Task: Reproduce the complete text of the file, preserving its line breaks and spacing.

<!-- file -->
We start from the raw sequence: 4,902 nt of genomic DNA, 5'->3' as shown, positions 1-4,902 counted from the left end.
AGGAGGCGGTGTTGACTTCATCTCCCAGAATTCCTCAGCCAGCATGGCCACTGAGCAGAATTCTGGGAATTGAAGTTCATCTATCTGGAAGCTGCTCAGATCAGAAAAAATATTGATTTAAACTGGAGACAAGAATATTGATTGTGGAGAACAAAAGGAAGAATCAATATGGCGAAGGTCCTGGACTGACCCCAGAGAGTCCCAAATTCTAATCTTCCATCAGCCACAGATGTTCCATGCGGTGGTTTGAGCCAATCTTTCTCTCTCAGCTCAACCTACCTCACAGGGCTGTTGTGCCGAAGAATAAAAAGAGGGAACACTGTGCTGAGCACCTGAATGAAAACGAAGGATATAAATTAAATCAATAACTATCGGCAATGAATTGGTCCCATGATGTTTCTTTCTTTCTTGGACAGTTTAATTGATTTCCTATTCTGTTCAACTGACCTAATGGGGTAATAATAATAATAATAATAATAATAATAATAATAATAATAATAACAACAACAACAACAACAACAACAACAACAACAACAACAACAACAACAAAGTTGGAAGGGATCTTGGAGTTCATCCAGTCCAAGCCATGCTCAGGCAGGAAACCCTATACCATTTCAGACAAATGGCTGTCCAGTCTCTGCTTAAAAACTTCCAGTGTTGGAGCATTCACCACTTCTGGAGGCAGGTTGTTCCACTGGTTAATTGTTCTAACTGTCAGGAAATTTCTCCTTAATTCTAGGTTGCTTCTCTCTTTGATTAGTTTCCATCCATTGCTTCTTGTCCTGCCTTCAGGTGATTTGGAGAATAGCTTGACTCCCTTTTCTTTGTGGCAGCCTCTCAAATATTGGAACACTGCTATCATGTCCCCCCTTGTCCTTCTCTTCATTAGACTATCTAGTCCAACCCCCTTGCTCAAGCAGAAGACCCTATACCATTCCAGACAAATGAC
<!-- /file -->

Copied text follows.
We start from the raw sequence: 4,902 nt of genomic DNA, 5'->3' as shown, positions 1-4,902 counted from the left end.
AGGAGGCGGTGTTGACTTCATCTCCCAGAATTCCTCAGCCAGCATGGCCACTGAGCAGAATTCTGGGAATTGAAGTTCATCTATCTGGAAGCTGCTCAGATCAGAAAAAATATTGATTTAAACTGGAGACAAGAATATTGATTGTGGAGAACAAAAGGAAGAATCAATATGGCGAAGGTCCTGGACTGACCCCAGAGAGTCCCAAATTCTAATCTTCCATCAGCCACAGATGTTCCATGCGGTGGTTTGAGCCAATCTTTCTCTCTCAGCTCAACCTACCTCACAGGGCTGTTGTGCCGAAGAATAAAAAGAGGGAACACTGTGCTGAGCACCTGAATGAAAACGAAGGATATAAATTAAATCAATAACTATCGGCAATGAATTGGTCCCATGATGTTTCTTTCTTTCTTGGACAGTTTAATTGATTTCCTATTCTGTTCAACTGACCTAATGGGGTAATAATAATAATAATAATAATAATAATAATAATAATAATAATAACAACAACAACAACAACAACAACAACAACAACAACAACAACAACAACAAAGTTGGAAGGGATCTTGGAGTTCATCCAGTCCAAGCCATGCTCAGGCAGGAAACCCTATACCATTTCAGACAAATGGCTGTCCAGTCTCTGCTTAAAAACTTCCAGTGTTGGAGCATTCACCACTTCTGGAGGCAGGTTGTTCCACTGGTTAATTGTTCTAACTGTCAGGAAATTTCTCCTTAATTCTAGGTTGCTTCTCTCTTTGATTAGTTTCCATCCATTGCTTCTTGTCCTGCCTTCAGGTGATTTGGAGAATAGCTTGACTCCCTTTTCTTTGTGGCAGCCTCTCAAATATTGGAACACTGCTATCATGTCCCCCCTTGTCCTTCTCTTCATTAGACTATCTAGTCCAACCCCCTTGCTCAAGCAGAAGACCCTATACCATTCCAGACAAATGAC